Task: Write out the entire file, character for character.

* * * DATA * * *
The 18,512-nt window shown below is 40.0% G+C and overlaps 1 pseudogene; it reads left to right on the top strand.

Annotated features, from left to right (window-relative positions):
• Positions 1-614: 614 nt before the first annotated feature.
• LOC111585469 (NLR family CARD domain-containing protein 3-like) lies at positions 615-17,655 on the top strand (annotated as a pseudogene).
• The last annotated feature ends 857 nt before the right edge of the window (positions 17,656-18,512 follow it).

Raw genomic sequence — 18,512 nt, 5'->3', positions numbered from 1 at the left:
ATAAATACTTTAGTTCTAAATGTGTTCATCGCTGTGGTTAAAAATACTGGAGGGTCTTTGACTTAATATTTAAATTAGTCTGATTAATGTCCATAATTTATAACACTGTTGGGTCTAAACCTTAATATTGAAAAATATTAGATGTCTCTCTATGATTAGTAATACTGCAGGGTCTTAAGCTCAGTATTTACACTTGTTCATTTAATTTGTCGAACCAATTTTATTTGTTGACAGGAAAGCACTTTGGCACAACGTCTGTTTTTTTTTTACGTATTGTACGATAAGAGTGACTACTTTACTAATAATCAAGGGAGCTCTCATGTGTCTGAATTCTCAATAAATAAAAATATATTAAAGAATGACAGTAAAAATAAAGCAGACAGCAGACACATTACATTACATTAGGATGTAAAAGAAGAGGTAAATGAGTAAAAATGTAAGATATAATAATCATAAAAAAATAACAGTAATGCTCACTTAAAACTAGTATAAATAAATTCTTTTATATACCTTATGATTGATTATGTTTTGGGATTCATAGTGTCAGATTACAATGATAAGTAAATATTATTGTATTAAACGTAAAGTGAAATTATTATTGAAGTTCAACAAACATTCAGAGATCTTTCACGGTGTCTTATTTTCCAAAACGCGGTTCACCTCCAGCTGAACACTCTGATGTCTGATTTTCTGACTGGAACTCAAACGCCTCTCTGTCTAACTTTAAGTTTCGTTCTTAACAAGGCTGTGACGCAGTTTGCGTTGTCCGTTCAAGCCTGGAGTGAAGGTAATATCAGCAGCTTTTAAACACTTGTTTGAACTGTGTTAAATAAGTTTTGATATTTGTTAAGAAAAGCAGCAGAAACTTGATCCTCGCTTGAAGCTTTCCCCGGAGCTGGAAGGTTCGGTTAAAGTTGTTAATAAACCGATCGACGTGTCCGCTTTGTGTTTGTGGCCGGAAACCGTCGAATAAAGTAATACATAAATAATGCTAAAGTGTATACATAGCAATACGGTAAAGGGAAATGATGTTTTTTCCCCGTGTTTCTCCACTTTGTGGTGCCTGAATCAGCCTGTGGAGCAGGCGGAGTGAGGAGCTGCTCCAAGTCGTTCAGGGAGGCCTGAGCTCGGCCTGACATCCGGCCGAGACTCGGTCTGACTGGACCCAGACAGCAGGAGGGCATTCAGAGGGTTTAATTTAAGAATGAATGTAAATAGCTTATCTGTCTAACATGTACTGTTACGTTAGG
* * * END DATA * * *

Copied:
The 18,512-nt window shown below is 40.0% G+C and overlaps 1 pseudogene; it reads left to right on the top strand.

Annotated features, from left to right (window-relative positions):
• Positions 1-614: 614 nt before the first annotated feature.
• LOC111585469 (NLR family CARD domain-containing protein 3-like) lies at positions 615-17,655 on the top strand (annotated as a pseudogene).
• The last annotated feature ends 857 nt before the right edge of the window (positions 17,656-18,512 follow it).

Raw genomic sequence — 18,512 nt, 5'->3', positions numbered from 1 at the left:
ATAAATACTTTAGTTCTAAATGTGTTCATCGCTGTGGTTAAAAATACTGGAGGGTCTTTGACTTAATATTTAAATTAGTCTGATTAATGTCCATAATTTATAACACTGTTGGGTCTAAACCTTAATATTGAAAAATATTAGATGTCTCTCTATGATTAGTAATACTGCAGGGTCTTAAGCTCAGTATTTACACTTGTTCATTTAATTTGTCGAACCAATTTTATTTGTTGACAGGAAAGCACTTTGGCACAACGTCTGTTTTTTTTTTACGTATTGTACGATAAGAGTGACTACTTTACTAATAATCAAGGGAGCTCTCATGTGTCTGAATTCTCAATAAATAAAAATATATTAAAGAATGACAGTAAAAATAAAGCAGACAGCAGACACATTACATTACATTAGGATGTAAAAGAAGAGGTAAATGAGTAAAAATGTAAGATATAATAATCATAAAAAAATAACAGTAATGCTCACTTAAAACTAGTATAAATAAATTCTTTTATATACCTTATGATTGATTATGTTTTGGGATTCATAGTGTCAGATTACAATGATAAGTAAATATTATTGTATTAAACGTAAAGTGAAATTATTATTGAAGTTCAACAAACATTCAGAGATCTTTCACGGTGTCTTATTTTCCAAAACGCGGTTCACCTCCAGCTGAACACTCTGATGTCTGATTTTCTGACTGGAACTCAAACGCCTCTCTGTCTAACTTTAAGTTTCGTTCTTAACAAGGCTGTGACGCAGTTTGCGTTGTCCGTTCAAGCCTGGAGTGAAGGTAATATCAGCAGCTTTTAAACACTTGTTTGAACTGTGTTAAATAAGTTTTGATATTTGTTAAGAAAAGCAGCAGAAACTTGATCCTCGCTTGAAGCTTTCCCCGGAGCTGGAAGGTTCGGTTAAAGTTGTTAATAAACCGATCGACGTGTCCGCTTTGTGTTTGTGGCCGGAAACCGTCGAATAAAGTAATACATAAATAATGCTAAAGTGTATACATAGCAATACGGTAAAGGGAAATGATGTTTTTTCCCCGTGTTTCTCCACTTTGTGGTGCCTGAATCAGCCTGTGGAGCAGGCGGAGTGAGGAGCTGCTCCAAGTCGTTCAGGGAGGCCTGAGCTCGGCCTGACATCCGGCCGAGACTCGGTCTGACTGGACCCAGACAGCAGGAGGGCATTCAGAGGGTTTAATTTAAGAATGAATGTAAATAGCTTATCTGTCTAACATGTACTGTTACGTTAGG